La IARPA, dopo oltre un anno di elaborazione, ha annunciato a fine settembre l'avvio del FUSE (Foresight and Understanding from Scientific Exposition Program), il programma di ricerca dedicato allo sviluppo di capacità automatiche per la mappatura e l'individuazione di nuove tecnologie emergenti. In pratica, una sorta di horizon-scanning automatizzato che possa aiutare gli analisti velocizzando e rendendo più efficiente la loro attività di monitoraggio di nuove tecnologie ad impatto strategico:
"Technical emergence refers to the process whereby innovative ideas, capabilities, applications, and even entirely new fields of study arise, are tested, mature, and, if conditions are favorable, make a significant impact. Those able to "scan the horizon" for the early signs of technical emergence, and take advantage of the resulting capabilities and applications, can gain a significant competitive edge.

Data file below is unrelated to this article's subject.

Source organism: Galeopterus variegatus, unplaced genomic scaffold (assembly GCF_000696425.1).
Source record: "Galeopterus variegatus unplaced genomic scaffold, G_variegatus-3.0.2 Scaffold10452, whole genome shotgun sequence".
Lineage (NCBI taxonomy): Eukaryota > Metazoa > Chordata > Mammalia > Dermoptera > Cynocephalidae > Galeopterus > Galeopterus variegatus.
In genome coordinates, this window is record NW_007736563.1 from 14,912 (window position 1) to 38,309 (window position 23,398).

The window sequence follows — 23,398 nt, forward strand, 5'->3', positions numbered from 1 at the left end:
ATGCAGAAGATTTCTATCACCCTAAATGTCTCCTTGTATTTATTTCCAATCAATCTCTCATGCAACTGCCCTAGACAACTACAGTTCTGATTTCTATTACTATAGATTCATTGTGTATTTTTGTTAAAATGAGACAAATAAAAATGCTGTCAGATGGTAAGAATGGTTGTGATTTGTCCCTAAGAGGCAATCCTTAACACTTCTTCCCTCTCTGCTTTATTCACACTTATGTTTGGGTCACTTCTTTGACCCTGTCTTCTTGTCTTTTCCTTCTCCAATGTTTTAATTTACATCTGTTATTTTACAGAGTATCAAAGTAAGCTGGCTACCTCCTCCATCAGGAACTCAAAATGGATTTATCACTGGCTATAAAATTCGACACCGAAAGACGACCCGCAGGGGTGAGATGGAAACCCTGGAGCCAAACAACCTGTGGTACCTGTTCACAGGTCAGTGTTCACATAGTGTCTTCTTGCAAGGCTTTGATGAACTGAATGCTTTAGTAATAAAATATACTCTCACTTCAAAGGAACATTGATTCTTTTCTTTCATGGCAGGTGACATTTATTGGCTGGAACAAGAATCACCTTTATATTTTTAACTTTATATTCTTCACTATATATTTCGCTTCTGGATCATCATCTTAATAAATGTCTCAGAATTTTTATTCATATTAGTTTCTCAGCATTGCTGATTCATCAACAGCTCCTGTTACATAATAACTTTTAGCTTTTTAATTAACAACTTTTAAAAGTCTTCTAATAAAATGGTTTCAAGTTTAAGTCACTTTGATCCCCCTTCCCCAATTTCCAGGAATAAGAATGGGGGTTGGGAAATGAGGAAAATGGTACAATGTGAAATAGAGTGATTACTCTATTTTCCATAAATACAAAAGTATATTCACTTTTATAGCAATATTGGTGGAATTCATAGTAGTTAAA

Today, the identification and assessment of emerging technical capabilities is a time-consuming, domain-specific, and expert-intensive process. This demanding process is often carried out under severe time constraints on either too much or too little data, with limited reproducible auditing and bias controls, and with limited systematic validation against real world activities. Furthermore, the increasing globalization of science and technology raises the potential for high-impact technical capabilities to emerge in increasingly diverse technical, socio-economic, and geographic areas.
Analysts and Subject-Matter Experts (SMEs) need a reliable, evidence-based capability that allows them to dramatically accelerate the horizon-scanning process and reduce the labor involved to identify specific technical areas for in-depth review. It is essential that this automated capability can nominate both known and novel technical areas based on quantified indications of technical emergence with sufficient supporting evidence and arguments for that nomination (…)".